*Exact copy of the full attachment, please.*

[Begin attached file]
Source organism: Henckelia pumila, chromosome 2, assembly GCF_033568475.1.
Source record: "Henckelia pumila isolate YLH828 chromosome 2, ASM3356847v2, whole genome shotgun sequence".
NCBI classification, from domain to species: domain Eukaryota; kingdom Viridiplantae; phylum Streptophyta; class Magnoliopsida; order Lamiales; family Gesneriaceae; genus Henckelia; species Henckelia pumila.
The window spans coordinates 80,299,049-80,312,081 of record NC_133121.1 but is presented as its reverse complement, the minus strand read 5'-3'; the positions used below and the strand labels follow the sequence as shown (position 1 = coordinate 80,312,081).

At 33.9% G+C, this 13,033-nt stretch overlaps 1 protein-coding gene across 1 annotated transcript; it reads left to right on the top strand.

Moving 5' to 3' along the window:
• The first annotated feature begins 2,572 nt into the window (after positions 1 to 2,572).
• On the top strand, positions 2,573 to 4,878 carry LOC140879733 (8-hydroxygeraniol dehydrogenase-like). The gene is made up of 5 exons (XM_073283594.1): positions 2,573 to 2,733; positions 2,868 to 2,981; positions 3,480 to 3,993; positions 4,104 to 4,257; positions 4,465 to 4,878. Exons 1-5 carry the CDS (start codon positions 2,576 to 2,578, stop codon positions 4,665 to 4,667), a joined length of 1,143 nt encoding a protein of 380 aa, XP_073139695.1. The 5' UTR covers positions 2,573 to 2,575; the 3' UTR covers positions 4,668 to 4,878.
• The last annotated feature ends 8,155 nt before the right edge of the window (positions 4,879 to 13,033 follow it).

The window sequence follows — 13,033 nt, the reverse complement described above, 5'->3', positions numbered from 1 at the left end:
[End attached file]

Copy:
Source organism: Henckelia pumila, chromosome 2, assembly GCF_033568475.1.
Source record: "Henckelia pumila isolate YLH828 chromosome 2, ASM3356847v2, whole genome shotgun sequence".
NCBI classification, from domain to species: domain Eukaryota; kingdom Viridiplantae; phylum Streptophyta; class Magnoliopsida; order Lamiales; family Gesneriaceae; genus Henckelia; species Henckelia pumila.
The window spans coordinates 80,299,049-80,312,081 of record NC_133121.1 but is presented as its reverse complement, the minus strand read 5'-3'; the positions used below and the strand labels follow the sequence as shown (position 1 = coordinate 80,312,081).

At 33.9% G+C, this 13,033-nt stretch overlaps 1 protein-coding gene across 1 annotated transcript; it reads left to right on the top strand.

Moving 5' to 3' along the window:
• The first annotated feature begins 2,572 nt into the window (after positions 1 to 2,572).
• On the top strand, positions 2,573 to 4,878 carry LOC140879733 (8-hydroxygeraniol dehydrogenase-like). The gene is made up of 5 exons (XM_073283594.1): positions 2,573 to 2,733; positions 2,868 to 2,981; positions 3,480 to 3,993; positions 4,104 to 4,257; positions 4,465 to 4,878. Exons 1-5 carry the CDS (start codon positions 2,576 to 2,578, stop codon positions 4,665 to 4,667), a joined length of 1,143 nt encoding a protein of 380 aa, XP_073139695.1. The 5' UTR covers positions 2,573 to 2,575; the 3' UTR covers positions 4,668 to 4,878.
• The last annotated feature ends 8,155 nt before the right edge of the window (positions 4,879 to 13,033 follow it).

The window sequence follows — 13,033 nt, the reverse complement described above, 5'->3', positions numbered from 1 at the left end: